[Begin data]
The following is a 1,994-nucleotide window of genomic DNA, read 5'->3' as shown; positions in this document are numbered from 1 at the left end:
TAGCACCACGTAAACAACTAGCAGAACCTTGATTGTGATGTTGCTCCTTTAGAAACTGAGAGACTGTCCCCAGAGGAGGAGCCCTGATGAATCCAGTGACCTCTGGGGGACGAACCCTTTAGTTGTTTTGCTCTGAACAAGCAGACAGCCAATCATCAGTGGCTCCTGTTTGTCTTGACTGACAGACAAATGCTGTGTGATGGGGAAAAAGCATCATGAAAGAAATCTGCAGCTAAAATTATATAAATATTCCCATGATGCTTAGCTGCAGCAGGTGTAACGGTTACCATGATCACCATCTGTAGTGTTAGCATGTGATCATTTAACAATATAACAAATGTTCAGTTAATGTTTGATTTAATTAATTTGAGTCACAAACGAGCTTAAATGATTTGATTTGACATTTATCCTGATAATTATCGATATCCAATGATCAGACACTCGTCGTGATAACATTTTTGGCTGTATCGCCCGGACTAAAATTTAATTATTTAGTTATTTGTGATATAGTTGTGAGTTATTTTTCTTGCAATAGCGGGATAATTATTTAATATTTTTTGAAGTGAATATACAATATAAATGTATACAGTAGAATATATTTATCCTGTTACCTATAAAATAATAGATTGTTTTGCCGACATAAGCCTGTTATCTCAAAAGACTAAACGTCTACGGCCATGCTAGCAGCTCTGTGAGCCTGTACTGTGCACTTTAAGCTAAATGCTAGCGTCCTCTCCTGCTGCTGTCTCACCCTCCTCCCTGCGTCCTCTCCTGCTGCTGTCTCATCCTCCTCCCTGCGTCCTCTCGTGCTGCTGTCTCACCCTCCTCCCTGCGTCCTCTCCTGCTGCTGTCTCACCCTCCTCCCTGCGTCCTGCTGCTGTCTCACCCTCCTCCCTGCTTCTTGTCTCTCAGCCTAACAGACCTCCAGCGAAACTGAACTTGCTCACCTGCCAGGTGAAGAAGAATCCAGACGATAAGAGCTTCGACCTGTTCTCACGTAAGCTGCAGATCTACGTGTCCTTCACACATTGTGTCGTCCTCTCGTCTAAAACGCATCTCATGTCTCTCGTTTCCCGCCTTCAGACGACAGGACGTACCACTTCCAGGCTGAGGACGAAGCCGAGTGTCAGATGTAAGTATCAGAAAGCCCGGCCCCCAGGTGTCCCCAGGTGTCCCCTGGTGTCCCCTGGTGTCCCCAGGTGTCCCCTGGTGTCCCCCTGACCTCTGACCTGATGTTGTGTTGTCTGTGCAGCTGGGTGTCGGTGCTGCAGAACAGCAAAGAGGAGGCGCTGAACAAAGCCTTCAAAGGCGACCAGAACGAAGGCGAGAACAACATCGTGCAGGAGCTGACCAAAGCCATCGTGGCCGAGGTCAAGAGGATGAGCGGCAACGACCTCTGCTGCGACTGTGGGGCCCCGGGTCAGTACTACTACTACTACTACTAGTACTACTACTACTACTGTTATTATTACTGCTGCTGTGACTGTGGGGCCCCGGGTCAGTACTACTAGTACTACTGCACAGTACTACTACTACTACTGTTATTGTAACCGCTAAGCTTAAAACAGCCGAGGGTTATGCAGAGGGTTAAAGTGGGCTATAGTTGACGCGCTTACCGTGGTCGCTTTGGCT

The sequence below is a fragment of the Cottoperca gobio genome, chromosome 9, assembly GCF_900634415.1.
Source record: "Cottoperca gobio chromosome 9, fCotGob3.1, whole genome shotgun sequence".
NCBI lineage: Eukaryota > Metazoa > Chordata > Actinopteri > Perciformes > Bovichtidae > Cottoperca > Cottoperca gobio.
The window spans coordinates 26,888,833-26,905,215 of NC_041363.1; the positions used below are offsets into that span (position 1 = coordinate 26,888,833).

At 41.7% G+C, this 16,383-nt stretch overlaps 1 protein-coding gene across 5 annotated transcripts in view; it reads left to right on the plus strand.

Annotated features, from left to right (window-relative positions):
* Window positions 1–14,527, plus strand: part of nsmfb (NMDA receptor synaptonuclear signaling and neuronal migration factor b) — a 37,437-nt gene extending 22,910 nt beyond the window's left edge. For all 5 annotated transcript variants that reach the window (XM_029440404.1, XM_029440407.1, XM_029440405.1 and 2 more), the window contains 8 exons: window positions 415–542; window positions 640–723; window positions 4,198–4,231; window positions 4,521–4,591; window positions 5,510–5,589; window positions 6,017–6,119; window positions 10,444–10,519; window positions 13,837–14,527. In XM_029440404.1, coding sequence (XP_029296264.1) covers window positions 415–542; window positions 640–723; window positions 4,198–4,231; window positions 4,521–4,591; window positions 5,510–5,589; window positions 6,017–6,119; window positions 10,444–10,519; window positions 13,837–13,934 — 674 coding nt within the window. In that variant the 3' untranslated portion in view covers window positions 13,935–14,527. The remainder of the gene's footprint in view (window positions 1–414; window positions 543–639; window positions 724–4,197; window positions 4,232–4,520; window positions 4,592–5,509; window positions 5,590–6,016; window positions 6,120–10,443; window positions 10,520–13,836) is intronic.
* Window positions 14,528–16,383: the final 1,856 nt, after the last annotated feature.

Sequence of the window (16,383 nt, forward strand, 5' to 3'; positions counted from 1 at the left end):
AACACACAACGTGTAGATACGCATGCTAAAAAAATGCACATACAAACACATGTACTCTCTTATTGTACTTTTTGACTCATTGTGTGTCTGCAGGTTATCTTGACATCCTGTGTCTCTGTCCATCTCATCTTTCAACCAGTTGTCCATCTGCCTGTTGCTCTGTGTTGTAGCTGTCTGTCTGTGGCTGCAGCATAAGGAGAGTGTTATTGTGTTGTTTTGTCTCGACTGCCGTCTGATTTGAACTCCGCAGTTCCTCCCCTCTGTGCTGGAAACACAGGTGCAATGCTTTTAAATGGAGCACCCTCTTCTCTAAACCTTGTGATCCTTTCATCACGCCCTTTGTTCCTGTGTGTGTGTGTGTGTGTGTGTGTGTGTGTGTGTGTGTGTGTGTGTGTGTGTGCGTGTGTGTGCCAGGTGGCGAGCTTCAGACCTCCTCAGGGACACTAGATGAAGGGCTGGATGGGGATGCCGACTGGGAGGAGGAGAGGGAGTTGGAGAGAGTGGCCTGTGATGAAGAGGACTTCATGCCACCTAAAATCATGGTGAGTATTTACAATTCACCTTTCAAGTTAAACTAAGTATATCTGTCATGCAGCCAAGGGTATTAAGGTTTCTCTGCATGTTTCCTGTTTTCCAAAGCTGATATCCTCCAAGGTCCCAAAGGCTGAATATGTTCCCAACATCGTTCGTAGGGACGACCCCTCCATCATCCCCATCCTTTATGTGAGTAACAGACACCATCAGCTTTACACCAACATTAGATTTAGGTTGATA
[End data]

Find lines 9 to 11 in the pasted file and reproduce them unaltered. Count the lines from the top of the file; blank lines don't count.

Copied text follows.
* Window positions 1–14,527, plus strand: part of nsmfb (NMDA receptor synaptonuclear signaling and neuronal migration factor b) — a 37,437-nt gene extending 22,910 nt beyond the window's left edge. For all 5 annotated transcript variants that reach the window (XM_029440404.1, XM_029440407.1, XM_029440405.1 and 2 more), the window contains 8 exons: window positions 415–542; window positions 640–723; window positions 4,198–4,231; window positions 4,521–4,591; window positions 5,510–5,589; window positions 6,017–6,119; window positions 10,444–10,519; window positions 13,837–14,527. In XM_029440404.1, coding sequence (XP_029296264.1) covers window positions 415–542; window positions 640–723; window positions 4,198–4,231; window positions 4,521–4,591; window positions 5,510–5,589; window positions 6,017–6,119; window positions 10,444–10,519; window positions 13,837–13,934 — 674 coding nt within the window. In that variant the 3' untranslated portion in view covers window positions 13,935–14,527. The remainder of the gene's footprint in view (window positions 1–414; window positions 543–639; window positions 724–4,197; window positions 4,232–4,520; window positions 4,592–5,509; window positions 5,590–6,016; window positions 6,120–10,443; window positions 10,520–13,836) is intronic.
* Window positions 14,528–16,383: the final 1,856 nt, after the last annotated feature.

Sequence of the window (16,383 nt, forward strand, 5' to 3'; positions counted from 1 at the left end):